To take an ECG, you push the button on the right hand side of the watch and press your fingers against the metal ring on the bezel for 30 seconds. The watch reads your heart’s electrical signals through your fingers to produce and interpret an ECG graph.

You can check your results on the companion Health Mate app, which tells you instantly if the results are normal, inconclusive, or if the watch has detected atrial fibrillation (Afib). On the graph, an Afib shows up as an erratic baseline heartbeat. I don’t have a heart condition, so I was unable to test if the watch could accurately detect one. But I did get many inconclusive results before I figured out how to get a normal reading.

First, your heart rate has to be between 50 and 100 beats per minute to take an accurate reading—so you can't take an ECG right after you’ve gotten back from a run. The readings can also be thrown off if your fingers touch the metal ring too lightly, or if your arm is moving. After some trial and error, I also figured out that I couldn't take readings when I had just woken up (as a runner, I have a low resting heart rate). To get it to work, I had to lay my arm on an armrest and place the palm of my hand over the top of the watch face, which was more than the supposed two-finger requirement.

Figuring all this out took me a half-dozen attempts—and one half-joking, half-panicked email to Withings to ask if I should see a doctor. I wasn't really concerned that I might have an undiagnosed heart condition, but the thought did cross my mind. It did make me realize why the US Preventative Task Force does not recommend regular ECG screening in asymptomatic adults (who are prone to paranoia). Presumably, I’d feel differently if I did have a condition that needs monitoring.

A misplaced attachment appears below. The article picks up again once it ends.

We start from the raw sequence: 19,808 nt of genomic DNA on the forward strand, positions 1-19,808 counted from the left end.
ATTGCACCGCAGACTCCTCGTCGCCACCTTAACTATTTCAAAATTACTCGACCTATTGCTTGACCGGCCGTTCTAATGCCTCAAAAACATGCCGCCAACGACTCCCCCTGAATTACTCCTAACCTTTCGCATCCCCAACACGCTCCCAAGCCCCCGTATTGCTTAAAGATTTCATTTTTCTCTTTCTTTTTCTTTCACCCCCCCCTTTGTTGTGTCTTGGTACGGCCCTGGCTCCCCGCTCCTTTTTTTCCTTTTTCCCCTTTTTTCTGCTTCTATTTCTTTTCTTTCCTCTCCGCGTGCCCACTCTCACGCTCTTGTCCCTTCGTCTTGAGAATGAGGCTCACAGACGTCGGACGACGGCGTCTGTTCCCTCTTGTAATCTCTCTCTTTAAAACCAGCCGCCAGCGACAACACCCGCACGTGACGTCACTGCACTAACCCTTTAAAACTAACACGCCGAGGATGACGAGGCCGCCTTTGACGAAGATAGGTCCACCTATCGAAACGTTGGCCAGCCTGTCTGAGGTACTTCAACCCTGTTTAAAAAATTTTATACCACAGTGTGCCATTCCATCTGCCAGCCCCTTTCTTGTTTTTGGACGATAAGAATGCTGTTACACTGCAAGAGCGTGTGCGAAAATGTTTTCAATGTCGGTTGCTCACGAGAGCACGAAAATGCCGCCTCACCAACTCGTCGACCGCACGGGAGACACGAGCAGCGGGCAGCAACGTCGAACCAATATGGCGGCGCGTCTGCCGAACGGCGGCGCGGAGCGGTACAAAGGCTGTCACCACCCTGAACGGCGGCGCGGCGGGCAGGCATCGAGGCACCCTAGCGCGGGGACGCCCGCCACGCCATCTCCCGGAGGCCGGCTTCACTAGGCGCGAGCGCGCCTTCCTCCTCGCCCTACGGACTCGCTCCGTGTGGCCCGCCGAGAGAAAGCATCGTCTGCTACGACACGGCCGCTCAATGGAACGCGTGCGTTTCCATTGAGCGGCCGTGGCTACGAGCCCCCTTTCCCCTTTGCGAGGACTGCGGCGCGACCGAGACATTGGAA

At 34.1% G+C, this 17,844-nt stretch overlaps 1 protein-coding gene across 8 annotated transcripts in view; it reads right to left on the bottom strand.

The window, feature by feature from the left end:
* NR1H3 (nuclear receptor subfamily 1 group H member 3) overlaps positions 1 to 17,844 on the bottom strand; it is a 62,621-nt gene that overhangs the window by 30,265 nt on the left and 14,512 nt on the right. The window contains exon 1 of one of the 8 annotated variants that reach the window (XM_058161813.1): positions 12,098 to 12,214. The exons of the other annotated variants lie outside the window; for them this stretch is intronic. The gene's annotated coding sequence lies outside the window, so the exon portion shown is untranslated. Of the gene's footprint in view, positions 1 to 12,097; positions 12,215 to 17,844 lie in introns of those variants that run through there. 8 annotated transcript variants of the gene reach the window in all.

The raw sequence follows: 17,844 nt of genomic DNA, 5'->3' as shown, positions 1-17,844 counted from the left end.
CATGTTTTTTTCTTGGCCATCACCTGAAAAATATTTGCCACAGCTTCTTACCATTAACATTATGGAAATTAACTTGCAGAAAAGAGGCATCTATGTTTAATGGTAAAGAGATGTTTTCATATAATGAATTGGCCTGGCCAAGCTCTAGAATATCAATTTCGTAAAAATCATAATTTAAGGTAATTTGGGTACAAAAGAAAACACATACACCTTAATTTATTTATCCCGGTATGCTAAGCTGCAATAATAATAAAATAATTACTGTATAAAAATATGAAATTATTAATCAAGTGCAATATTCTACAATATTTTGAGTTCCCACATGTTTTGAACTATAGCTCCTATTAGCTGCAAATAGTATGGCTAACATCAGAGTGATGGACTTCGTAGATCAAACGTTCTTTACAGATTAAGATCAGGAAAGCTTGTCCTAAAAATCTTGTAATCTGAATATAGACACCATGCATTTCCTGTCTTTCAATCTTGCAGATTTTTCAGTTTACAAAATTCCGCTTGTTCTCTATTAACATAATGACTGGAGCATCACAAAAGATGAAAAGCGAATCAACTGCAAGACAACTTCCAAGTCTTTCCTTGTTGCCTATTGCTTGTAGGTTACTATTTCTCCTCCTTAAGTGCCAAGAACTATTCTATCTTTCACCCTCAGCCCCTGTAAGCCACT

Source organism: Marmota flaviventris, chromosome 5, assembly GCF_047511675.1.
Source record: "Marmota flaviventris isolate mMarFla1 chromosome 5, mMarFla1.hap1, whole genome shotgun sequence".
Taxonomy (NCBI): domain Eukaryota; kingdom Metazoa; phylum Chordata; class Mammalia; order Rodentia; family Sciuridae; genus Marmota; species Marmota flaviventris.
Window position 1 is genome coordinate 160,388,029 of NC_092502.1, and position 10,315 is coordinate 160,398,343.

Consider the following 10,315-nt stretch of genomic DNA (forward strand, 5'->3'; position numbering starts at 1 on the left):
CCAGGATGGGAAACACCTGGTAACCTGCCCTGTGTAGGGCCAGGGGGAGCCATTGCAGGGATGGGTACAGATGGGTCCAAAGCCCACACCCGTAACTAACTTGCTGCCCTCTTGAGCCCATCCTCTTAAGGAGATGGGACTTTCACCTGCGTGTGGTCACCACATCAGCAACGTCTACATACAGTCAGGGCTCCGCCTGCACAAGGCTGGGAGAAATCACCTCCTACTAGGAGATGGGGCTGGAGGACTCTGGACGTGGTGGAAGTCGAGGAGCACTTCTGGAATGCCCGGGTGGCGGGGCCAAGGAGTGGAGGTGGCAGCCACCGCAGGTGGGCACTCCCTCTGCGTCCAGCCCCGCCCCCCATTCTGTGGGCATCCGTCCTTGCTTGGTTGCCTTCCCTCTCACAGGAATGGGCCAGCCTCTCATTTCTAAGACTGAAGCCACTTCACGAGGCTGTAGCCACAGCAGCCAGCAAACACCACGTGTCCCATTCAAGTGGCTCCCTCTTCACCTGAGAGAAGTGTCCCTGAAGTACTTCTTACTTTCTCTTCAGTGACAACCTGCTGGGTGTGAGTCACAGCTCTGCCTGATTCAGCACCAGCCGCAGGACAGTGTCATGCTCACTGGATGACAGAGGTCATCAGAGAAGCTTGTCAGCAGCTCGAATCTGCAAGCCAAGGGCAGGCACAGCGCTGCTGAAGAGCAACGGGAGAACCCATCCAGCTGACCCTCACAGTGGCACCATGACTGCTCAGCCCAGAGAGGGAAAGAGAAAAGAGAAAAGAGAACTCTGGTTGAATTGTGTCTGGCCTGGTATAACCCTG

Let's Get Physical

The Move ECG, like the original Move watch, does not have optical sensors that would allow for continuous heart rate monitoring. Unlike the Apple Watch, it cannot notify you if it detects an irregular rhythm. But it does do one thing very well: It reliably records activity automatically.

Fitbits also pick up activities automatically, but they require a 10-minute threshold. Biking is my main mode of transportation. I'm on a bike all the time, but the Fitbit Charge 3 didn’t pick any of it up. The Move ECG, on the other hand, picked up everything—short bike rides, walks, even my adult ballet classes (yes, I’m embarrassed for myself too). I was surprised by this, because ballet class seems to consist mostly of standing in place and swinging a leg around.

I record this activity as "dancing," but the Health Mate app has plenty of activities to choose from, from squash to ping-pong, from windsurfing to kitesurfing to regular surfing. It can record duration and calories expended.

If you start an activity manually, like running outside, the Move ECG also has connected GPS. The metrics that it captures are pretty rudimentary, and the watch face doesn't give you useful information—the minute hand just moves, indicating that it's recording. However, Withings has fixed bugs that I found previously in the Move, such as the Bluetooth connection pooping out intermittently, or failing to record mileage when your outdoor trail overlaps with itself.

The sleep tracker isn’t as accurate as another fitness tracker with an optical heart rate monitor. It can tell when I’ve gone to bed and when I get up, but it’s not great at telling the difference between being in light sleep and lying in bed with a pillow over your head, hoping your toddlers will retreat back into unconsciousness.